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The mental health challenges of Asian-Americans

Posted on 10-02-15 in Mental Health

The mental health challenges of Asian-Americans

Asian-Americans are the fastest growing racial demographic in the United States and are also very diverse, representing 43 ethnicities and speaking over a 100 languages. Elizabeth J. Kramer of Charles B. Wang Community Health Center in New York claims “saving face,” a sense of shame and other cultural pressures prevent adequate mental health treatment in the instances of illness.

These attributes may contribute to the problem of suicide, which is the fifth-leading cause of death among Asian-Americans compared to the ninth-leading cause of fatality for non-Hispanic white Americans. Of particular note is the high rate of suicide among Asian-American women over the age of 65, trumping statistics regarding older females of other races.

Koko Nishi, MA, a doctoral candidate with George Washington University, finds Asian-Americans three times less likely to seek out mental health assistance compared to Caucasian Americans. Nishi cites several factors influencing mental health detriments and a lack in care:

  • Family obligations involving traditions and cultural cues.
  • Denial of mental health symptoms due to their taboo nature in Asian culture.
  • Pressure from parents to excel in school despite consequences of high-pressure environments.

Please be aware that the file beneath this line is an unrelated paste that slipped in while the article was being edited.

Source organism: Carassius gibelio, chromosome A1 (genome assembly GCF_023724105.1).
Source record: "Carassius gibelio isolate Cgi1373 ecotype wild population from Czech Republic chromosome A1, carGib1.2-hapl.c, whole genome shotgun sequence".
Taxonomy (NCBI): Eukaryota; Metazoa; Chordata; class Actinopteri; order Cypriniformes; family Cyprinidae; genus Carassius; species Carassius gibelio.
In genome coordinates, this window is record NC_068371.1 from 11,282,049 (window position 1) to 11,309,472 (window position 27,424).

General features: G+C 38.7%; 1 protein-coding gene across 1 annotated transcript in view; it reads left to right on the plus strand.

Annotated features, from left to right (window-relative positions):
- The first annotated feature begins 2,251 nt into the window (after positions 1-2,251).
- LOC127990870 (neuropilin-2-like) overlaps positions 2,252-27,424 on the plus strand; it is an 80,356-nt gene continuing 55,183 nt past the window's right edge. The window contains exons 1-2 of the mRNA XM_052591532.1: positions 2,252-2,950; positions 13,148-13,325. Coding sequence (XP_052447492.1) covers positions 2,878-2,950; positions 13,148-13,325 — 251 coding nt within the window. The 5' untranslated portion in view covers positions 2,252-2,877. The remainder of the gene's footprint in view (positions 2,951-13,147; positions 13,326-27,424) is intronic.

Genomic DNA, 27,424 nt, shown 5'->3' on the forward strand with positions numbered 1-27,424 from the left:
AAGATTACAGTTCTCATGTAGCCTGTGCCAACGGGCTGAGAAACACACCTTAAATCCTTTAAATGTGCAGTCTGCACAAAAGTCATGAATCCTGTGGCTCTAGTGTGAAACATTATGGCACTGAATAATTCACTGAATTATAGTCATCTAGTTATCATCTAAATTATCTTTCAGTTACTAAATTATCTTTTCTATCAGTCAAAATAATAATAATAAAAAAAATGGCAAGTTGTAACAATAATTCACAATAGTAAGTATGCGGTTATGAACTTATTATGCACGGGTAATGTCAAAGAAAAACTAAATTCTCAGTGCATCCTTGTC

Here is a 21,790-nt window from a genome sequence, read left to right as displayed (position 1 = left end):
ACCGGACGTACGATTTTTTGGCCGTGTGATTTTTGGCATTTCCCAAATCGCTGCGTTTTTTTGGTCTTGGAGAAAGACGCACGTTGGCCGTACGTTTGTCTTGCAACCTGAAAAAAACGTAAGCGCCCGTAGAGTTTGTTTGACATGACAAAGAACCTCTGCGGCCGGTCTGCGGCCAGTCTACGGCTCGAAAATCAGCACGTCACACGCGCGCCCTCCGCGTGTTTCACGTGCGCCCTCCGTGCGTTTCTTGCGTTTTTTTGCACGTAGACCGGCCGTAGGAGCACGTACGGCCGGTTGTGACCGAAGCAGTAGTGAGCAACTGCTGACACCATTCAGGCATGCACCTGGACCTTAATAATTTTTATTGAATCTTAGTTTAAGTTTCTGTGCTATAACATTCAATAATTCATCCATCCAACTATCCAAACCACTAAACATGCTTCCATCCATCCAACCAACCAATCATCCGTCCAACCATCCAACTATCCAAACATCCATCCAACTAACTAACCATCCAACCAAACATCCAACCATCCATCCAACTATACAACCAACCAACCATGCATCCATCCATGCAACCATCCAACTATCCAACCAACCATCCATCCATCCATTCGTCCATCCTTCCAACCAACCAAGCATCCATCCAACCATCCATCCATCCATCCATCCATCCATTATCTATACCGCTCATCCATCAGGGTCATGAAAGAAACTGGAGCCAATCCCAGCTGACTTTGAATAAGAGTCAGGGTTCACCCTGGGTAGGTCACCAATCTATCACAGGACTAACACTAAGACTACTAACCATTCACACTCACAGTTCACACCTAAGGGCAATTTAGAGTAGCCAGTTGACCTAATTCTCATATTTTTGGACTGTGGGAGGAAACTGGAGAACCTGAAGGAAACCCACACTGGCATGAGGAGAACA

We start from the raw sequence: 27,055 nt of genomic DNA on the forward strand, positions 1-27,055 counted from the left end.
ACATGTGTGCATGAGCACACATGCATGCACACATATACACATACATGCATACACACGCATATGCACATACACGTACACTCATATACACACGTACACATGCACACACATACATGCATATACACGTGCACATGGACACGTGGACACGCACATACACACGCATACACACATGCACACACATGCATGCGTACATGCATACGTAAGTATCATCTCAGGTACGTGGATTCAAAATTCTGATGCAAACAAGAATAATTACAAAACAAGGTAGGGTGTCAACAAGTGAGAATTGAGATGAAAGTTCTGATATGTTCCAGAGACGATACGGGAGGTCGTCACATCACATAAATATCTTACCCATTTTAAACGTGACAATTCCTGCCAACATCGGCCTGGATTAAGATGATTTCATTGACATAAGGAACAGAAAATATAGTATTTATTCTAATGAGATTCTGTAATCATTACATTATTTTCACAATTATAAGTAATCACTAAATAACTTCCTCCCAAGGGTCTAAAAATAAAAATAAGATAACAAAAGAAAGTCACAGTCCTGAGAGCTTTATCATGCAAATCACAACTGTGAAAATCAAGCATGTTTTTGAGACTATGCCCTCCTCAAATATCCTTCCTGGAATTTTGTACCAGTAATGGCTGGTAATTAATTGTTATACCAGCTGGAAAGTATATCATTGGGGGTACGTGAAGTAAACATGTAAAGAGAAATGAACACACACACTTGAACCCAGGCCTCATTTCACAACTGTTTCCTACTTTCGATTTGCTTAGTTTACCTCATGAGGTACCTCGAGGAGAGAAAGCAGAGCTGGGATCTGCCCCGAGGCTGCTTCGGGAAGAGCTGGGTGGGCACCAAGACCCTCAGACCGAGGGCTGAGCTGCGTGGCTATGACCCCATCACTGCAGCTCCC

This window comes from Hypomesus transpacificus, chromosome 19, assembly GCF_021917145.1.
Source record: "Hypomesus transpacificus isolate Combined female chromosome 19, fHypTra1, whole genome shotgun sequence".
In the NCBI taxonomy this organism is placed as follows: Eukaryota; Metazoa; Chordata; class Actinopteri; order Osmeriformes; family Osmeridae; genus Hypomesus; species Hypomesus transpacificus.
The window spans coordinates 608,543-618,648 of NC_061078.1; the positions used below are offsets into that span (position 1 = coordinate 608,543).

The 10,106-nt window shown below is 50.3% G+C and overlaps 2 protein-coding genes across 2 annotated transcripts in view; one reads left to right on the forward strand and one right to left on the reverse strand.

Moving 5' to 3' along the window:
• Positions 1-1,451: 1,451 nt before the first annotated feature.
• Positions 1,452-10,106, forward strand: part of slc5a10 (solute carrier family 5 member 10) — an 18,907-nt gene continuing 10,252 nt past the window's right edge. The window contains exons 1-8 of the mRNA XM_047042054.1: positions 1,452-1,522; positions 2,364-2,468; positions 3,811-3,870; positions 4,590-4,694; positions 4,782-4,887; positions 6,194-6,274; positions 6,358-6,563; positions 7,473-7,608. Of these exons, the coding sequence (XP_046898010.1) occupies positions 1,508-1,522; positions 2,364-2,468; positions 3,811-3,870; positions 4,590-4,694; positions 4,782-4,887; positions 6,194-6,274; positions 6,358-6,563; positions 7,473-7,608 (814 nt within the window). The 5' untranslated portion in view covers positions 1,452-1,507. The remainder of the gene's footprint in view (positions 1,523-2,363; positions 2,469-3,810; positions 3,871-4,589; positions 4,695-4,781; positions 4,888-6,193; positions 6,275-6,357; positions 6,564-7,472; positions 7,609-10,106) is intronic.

• Discrimination based on color of skin or cultural differences.
  • The “model minority” spotlight, a misconception about Asian-Americans pertaining to the idea this demographic has perfectly overcome culture clash and social isolation.

Doris Chang, Ph.D., a psychology professor at the New School for Social Research, speaks of domestic violence as another contributor to Asian-American mental health crises.

“I don’t think recent immigrants see it as a huge problem in the community. It tends to be considered a private family issue,” Dr. Chang said.

Ellen D. Wu, a history professor at Indiana University, writing for the Los Angeles Times, laments the difficulties in embracing the model minority stereotype for Asian-Americans. She says accepting the myth inevitably skips over difficulties facing this demographic, such as the aforementioned mental health difficulties, not to mention threats of poverty, addiction and other issues affecting people of all demographics.

“We’ve heard enough of specious generalizations about “model minorities.” We need to see Asian Americans — and other racial, ethnic and religious groups — for what they are: dynamic, diverse and much more than one-dimensional stereotypes,” Wu demands.

Sovereign Health Group takes seriously the problems facing various communities. Our mental health professionals dig deep to help those of any background deal with problems they face each day. Feel free to call us at any time for professional counseling.

Written by Nicholas Ruiz, Sovereign Health Group writer